Making my water softer - Tropical Fish Keeping - Aquarium fish care and resources
 
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post #1 of 6 Old 04-04-2012, 01:16 PM Thread Starter
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Making my water softer

i was wondering how you would go about softing your water i was wanting to do this for my plants because i heard they do alot better in softer water is there anything anybody reccomends I have really hard water where i live and i wasnt wanting it too soft just enough for my plants.
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post #2 of 6 Old 04-04-2012, 01:34 PM
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Do you know the actual numbers for GH and KH? If not, you can probably find out from your water supply utility.

The usual method is mixing your tap water with RO or DI water until you reach the desired hardness.
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post #3 of 6 Old 04-04-2012, 01:48 PM Thread Starter
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yes it is pretty high 250 gh

Last edited by jollyboy23; 04-04-2012 at 02:00 PM.
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post #4 of 6 Old 04-04-2012, 02:02 PM
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That's about 14 dGH.

If you did a 50/50 mix that would get you to 7 dGH (125 ppm).

Any change should be done gradually though to avoid stress on your fish. Best would be to just do the 50/50 mixture during regular weekly water changes to eventually get you to a 50/50 overall mixture.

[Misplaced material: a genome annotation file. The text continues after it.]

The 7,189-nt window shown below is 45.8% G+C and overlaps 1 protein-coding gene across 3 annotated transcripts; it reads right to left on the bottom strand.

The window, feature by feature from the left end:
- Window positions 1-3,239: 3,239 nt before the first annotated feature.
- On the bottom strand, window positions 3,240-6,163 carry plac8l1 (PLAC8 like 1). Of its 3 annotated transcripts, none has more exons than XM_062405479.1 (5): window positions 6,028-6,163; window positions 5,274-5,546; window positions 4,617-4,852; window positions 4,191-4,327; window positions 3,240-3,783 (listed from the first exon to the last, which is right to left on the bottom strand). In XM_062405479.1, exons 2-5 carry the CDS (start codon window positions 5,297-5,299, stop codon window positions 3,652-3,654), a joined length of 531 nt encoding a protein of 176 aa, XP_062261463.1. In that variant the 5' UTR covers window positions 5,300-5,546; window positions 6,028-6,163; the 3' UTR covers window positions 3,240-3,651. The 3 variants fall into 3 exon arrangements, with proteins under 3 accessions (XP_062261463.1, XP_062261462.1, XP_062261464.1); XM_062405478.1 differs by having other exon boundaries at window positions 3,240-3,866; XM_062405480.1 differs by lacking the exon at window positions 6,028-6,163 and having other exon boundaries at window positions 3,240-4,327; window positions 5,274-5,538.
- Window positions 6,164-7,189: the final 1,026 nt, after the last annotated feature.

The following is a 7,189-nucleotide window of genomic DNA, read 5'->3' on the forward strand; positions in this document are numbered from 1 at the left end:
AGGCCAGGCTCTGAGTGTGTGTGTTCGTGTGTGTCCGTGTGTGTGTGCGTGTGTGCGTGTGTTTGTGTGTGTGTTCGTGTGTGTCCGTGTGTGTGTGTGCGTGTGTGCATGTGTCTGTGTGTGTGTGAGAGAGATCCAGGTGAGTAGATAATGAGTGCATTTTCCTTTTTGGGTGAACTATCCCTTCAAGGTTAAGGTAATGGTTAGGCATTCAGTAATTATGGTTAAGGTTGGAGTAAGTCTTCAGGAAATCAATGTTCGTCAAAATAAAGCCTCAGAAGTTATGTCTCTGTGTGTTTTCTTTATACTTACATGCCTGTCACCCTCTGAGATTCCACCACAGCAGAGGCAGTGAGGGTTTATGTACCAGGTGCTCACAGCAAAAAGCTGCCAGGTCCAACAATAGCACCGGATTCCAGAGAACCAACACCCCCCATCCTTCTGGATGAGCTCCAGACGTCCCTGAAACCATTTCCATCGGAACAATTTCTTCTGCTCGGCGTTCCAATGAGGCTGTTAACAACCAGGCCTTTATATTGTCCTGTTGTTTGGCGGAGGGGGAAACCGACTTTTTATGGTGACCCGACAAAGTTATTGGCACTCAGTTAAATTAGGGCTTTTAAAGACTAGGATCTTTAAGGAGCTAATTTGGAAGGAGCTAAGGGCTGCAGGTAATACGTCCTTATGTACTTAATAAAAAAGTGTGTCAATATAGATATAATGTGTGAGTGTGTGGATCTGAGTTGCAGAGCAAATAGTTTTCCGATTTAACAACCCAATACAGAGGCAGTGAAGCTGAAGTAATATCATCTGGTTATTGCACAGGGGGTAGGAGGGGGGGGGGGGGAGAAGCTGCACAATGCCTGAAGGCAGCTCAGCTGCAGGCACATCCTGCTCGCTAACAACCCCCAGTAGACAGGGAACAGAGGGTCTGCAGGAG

Depending on the size of tank, that can be quite a problem to get that much RO/DI water and buying your own unit can be quite costly.

The alternative would be to get plants that do well in hard water, vals are known for this. Not all plants like soft water, but all need some measure of hardness to get nutrients (calcium, potassium, magnesium), I think 3 dGH is a minimum hardness.
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post #5 of 6 Old 04-04-2012, 04:53 PM
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No mention of the fish species has beeen made, and this is critical. As Geo said, many plants can adapt fairly well. Fish cannot, or not as well for some.

Also, to understand the relationship of GH, KH and pH, have a read of this:
http://www.tropicalfishkeeping.com/f...quarium-73276/

It also mentions the safe ways to soften, but before going down that road (which I assure you can cause other issues) we should consider the fish species.

Byron.

Byron Hosking, BMus, MA
Vancouver, BC, Canada

The aquarist is one who must learn the ways of the biologist, the chemist, and the veterinarian. [unknown source]

Something we all need to remember: The fish you've acquired was quite happy not being owned by you, minding its own business. If you’re going to take it under your wing then you’re responsible for it. Every aspect of its life is under your control, from water quality and temperature to swimming space. [Nathan Hill in PFK]
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post #6 of 6 Old 04-05-2012, 08:47 AM
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Quote:
Originally Posted by Byron View Post
No mention of the fish species has beeen made, and this is critical. As Geo said, many plants can adapt fairly well. Fish cannot, or not as well for some.

Also, to understand the relationship of GH, KH and pH, have a read of this:
http://www.tropicalfishkeeping.com/f...quarium-73276/

It also mentions the safe ways to soften, but before going down that road (which I assure you can cause other issues) we should consider the fish species.

Byron.
Very helpful! :)
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